I’d show you an actual picture of Nick Griffin but **** that guy…

And this is to say nothing of the escalating attacks on immigrants across Europe. Why? Because many Europeans and Americans are buying into the idea that the values, traditions, culture, and beliefs of other people are a direct threat to them. I recall in college on particularly nasty student who asserted that “All immigrants should go home”. Interesting, considering he had an Italian last name. Does he mean that he too will leave America? Of course not. Does he mean the Canadians who attended that school? Not at all. “Immigrants” was simply code for those “undesirable brown people”. But don’t take the words of one bigoted student as evidence of this ugly trend- just look at Congressman Steve King’s attempt to make English the “Official Language” of the US!

Now why on earth would you try to make English the official language of the US? It’s not like the vast majority doesn’t already speak it. And what if we did speak Spanish? How would it make a difference to anyone what we speak… unless English was somehow viewed as “inherent” to America!

There’s really part of the problem. It’s a perspective on society. Back in College, I had a conservative friend whose opposition to gay marriage was that “the traditional family is the building block of society, and changing the family weakens society”. I’m not saying he’s a fascist- not at all, but this view of society as a solid, unchanging thing is what really serves to create so much of the general bigotry and outright fascism that we see today. When society’s well-being is linked to culture, to maintain society is to maintain culture, and while there’s a certain logic there, all too often it’s taken to mean that every aspect of culture, right down to traditional gender roles, religion, and racial demographics, must be controlled. It’s the reason why you see Muslims, immigrants, homosexuals, or as the past couple days have shown us, Sikhs, targeted. And don’t for a minute imagine that it’s just Aryans who take up this line of thought. I recently had an encounter with an Asian immigrant who cited that his country was once upon a time a “Christian country”, and that he was concerned at Hindus, Buddhists, and the like building places of worship in his community.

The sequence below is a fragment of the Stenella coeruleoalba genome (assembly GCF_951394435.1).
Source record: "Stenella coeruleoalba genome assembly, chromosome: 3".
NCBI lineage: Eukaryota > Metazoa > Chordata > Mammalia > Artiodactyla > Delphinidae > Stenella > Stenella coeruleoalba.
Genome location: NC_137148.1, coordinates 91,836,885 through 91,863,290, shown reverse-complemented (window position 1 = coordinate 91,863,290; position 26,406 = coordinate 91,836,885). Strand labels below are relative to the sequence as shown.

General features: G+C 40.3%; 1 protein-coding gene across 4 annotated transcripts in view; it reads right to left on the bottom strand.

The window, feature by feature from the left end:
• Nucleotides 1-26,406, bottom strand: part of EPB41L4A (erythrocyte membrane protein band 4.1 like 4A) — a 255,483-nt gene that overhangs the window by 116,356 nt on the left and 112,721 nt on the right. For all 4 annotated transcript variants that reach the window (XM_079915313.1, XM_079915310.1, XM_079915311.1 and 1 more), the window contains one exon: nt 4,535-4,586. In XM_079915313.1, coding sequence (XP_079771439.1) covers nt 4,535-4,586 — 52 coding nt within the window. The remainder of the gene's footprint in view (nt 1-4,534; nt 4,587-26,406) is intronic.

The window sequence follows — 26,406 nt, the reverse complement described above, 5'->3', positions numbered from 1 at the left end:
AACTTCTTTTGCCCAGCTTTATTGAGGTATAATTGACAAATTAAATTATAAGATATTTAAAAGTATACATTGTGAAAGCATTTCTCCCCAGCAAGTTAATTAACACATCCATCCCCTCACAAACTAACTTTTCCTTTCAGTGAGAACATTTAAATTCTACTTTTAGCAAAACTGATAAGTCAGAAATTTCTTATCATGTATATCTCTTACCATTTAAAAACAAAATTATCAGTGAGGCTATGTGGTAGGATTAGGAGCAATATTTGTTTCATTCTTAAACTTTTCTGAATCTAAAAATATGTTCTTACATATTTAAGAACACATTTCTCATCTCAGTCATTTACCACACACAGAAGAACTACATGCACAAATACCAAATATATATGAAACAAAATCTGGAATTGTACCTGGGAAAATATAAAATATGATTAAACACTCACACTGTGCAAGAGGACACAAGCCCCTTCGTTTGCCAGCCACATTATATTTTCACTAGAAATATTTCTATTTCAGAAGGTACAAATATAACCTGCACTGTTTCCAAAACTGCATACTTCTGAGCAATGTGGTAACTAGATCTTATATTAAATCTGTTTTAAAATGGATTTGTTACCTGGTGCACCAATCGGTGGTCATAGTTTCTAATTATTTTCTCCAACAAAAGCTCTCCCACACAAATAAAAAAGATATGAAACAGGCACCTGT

Only where does it end? Suppose you argue that non-Christians should be excluded from a country because their cultures threaten the stability of the nation- what the minority groups? I always want to bring this up when I hear someone make the argument that America is a “Christian Country”- does that include the Mormons and Jehovah’s witnesses? What about Unitarians? Episcopalians? Catholics? Mennonites?

That’s the crux of the matter. The Fascists- both the self-declared and the self-deluded- would have us believe that we’re all hopelessly divided. That we cannot respectfully disagree with each other. That you can’t speak Mandarin and I can’t speak Arabic and the two of us get along. That multiculturalism is a fantasy. That we can’t have our own practices and perspectives while all agreeing, to some degree, on how to live together. We’re meant to live in constant fear that if we tolerate anyone who doesn’t fit in, there goes our way of life.

So let it go.

This will be harder for some than others…

The title of this blog is the Culture War Reporters, and perhaps what needs to be understood is that the culture war isn’t something that can (or should) be won. There’s always going to be divergence in opinion and in behavior. There’s always going to be new things coming in, and old things struggling to stay on. There’s always going to be good stuff and bad, so at the end of the day, why worry? Don’t buy the idea that culture can be maintained, or that one group has found all the answers. For all the dark content about murders, genocide, and the like, strange a line from Disney’s Ratatouille should fit so appropriately. Defending his lifestyle against the accusation that it’s “against nature”, Remy the rat declares that “Change is nature”.

The Representation of East Asian Characters in Two Popular Western Comic Strips

Familiar to almost anyone who grew up in America, Archie Comics has told the stories of a fairly interesting group of teenagers living in the town of Riverdale for decades. First established in 1939 these comics are still published today, 72 years of panels featuring that insipid redhead Archie Andrews and his friends [who I actually don't mind]. The comic strip Zits, on the other hand, was first published in 1997, and has for 14 years chronicled the misadventures of much-more-modern teenager Jeremy Duncan and his own group of eclectic young people.

It’s not difficult to see how the two [a single strip and all those created by an entire company] are similar to one another. Both are about American teenagers and their day-to-day lives, albeit living in very different eras. Having originated in the late 30s Archie and his friends have moved forward generation after generation, yet stick to a much lighter tone in regards to issues that teenagers have to face. Zits, starting at the turn of the 20th century, has a more realistic view of the high school years, addressing such topics as the disconnect between teenagers and their parents, the short attention span of today’s youth, and so on.

What I would like to explore and elaborate upon is the representation of Asian characters, specifically those of East Asian descent. Both of these comics are [or, at the very least, have been] immensely popular, and as a result their content is in part representative of what the West [in this case Canada and America] is familiar and comfortable with. Continue reading